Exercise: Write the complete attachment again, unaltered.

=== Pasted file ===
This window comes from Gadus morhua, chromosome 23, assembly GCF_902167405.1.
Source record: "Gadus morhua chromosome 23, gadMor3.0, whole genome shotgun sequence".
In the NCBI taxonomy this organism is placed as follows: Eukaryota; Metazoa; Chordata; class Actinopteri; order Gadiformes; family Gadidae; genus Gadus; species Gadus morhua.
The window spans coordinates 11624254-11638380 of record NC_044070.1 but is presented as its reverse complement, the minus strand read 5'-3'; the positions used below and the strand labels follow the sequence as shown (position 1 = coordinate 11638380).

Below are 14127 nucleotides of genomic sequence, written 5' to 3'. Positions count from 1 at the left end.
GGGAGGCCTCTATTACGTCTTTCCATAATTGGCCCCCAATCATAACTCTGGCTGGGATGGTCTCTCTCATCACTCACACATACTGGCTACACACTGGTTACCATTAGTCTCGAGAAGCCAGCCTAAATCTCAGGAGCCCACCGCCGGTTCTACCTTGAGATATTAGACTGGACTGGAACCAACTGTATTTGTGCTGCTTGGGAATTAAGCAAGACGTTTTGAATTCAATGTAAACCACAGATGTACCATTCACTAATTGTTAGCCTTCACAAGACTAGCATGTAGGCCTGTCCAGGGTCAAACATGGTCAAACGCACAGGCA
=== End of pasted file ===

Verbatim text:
This window comes from Gadus morhua, chromosome 23, assembly GCF_902167405.1.
Source record: "Gadus morhua chromosome 23, gadMor3.0, whole genome shotgun sequence".
In the NCBI taxonomy this organism is placed as follows: Eukaryota; Metazoa; Chordata; class Actinopteri; order Gadiformes; family Gadidae; genus Gadus; species Gadus morhua.
The window spans coordinates 11624254-11638380 of record NC_044070.1 but is presented as its reverse complement, the minus strand read 5'-3'; the positions used below and the strand labels follow the sequence as shown (position 1 = coordinate 11638380).

Below are 14127 nucleotides of genomic sequence, written 5' to 3'. Positions count from 1 at the left end.
GGGAGGCCTCTATTACGTCTTTCCATAATTGGCCCCCAATCATAACTCTGGCTGGGATGGTCTCTCTCATCACTCACACATACTGGCTACACACTGGTTACCATTAGTCTCGAGAAGCCAGCCTAAATCTCAGGAGCCCACCGCCGGTTCTACCTTGAGATATTAGACTGGACTGGAACCAACTGTATTTGTGCTGCTTGGGAATTAAGCAAGACGTTTTGAATTCAATGTAAACCACAGATGTACCATTCACTAATTGTTAGCCTTCACAAGACTAGCATGTAGGCCTGTCCAGGGTCAAACATGGTCAAACGCACAGGCA